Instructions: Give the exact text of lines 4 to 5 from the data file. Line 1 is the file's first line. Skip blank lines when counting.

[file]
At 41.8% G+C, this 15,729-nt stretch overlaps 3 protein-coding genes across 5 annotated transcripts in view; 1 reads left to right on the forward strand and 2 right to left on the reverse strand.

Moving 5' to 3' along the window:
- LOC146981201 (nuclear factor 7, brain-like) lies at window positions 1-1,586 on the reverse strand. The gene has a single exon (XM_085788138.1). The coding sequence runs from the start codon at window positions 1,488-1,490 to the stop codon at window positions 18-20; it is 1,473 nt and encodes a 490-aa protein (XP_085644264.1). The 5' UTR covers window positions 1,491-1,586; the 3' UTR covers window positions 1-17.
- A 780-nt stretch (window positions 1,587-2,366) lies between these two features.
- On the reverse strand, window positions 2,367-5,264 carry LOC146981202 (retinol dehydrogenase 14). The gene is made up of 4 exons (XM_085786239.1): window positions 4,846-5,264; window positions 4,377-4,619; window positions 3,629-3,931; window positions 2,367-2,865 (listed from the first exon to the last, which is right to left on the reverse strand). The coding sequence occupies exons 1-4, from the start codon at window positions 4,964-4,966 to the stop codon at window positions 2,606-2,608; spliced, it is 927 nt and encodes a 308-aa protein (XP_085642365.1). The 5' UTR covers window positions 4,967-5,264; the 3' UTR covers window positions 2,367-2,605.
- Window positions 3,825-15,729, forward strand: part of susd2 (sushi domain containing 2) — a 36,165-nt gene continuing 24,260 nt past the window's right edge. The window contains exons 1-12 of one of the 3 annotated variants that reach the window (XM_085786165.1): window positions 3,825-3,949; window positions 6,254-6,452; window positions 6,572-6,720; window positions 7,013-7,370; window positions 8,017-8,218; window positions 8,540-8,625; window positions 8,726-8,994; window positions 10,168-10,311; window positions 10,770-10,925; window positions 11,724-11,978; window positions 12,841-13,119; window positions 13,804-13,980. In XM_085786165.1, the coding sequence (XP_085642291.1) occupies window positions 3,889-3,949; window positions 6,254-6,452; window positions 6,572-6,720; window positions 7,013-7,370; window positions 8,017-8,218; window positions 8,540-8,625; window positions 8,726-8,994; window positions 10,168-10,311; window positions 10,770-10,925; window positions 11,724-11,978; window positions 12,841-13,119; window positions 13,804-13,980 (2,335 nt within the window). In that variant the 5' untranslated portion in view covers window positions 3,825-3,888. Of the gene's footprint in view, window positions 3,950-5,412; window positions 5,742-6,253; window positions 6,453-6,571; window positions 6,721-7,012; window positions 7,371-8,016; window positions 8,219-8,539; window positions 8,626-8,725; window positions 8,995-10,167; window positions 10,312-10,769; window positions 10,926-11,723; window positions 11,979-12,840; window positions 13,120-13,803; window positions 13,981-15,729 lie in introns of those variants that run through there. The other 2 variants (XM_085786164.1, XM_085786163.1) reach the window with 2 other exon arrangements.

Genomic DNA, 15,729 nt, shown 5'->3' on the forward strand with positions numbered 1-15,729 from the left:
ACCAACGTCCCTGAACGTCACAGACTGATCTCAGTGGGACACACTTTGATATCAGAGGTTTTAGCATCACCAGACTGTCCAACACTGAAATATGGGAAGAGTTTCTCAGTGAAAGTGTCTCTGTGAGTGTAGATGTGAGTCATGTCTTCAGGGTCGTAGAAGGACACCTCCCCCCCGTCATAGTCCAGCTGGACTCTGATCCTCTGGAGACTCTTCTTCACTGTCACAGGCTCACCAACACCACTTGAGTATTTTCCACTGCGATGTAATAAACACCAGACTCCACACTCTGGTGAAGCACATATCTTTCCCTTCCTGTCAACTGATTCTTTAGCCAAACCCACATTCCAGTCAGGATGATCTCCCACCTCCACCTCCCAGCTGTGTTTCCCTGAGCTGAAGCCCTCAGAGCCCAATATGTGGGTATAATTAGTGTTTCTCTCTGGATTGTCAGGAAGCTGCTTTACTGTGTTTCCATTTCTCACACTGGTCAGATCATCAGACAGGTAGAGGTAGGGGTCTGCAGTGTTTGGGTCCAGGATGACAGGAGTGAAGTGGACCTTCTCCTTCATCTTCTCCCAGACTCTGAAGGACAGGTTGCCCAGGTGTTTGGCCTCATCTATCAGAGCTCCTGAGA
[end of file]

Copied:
- A 780-nt stretch (window positions 1,587-2,366) lies between these two features.
- On the reverse strand, window positions 2,367-5,264 carry LOC146981202 (retinol dehydrogenase 14). The gene is made up of 4 exons (XM_085786239.1): window positions 4,846-5,264; window positions 4,377-4,619; window positions 3,629-3,931; window positions 2,367-2,865 (listed from the first exon to the last, which is right to left on the reverse strand). The coding sequence occupies exons 1-4, from the start codon at window positions 4,964-4,966 to the stop codon at window positions 2,606-2,608; spliced, it is 927 nt and encodes a 308-aa protein (XP_085642365.1). The 5' UTR covers window positions 4,967-5,264; the 3' UTR covers window positions 2,367-2,605.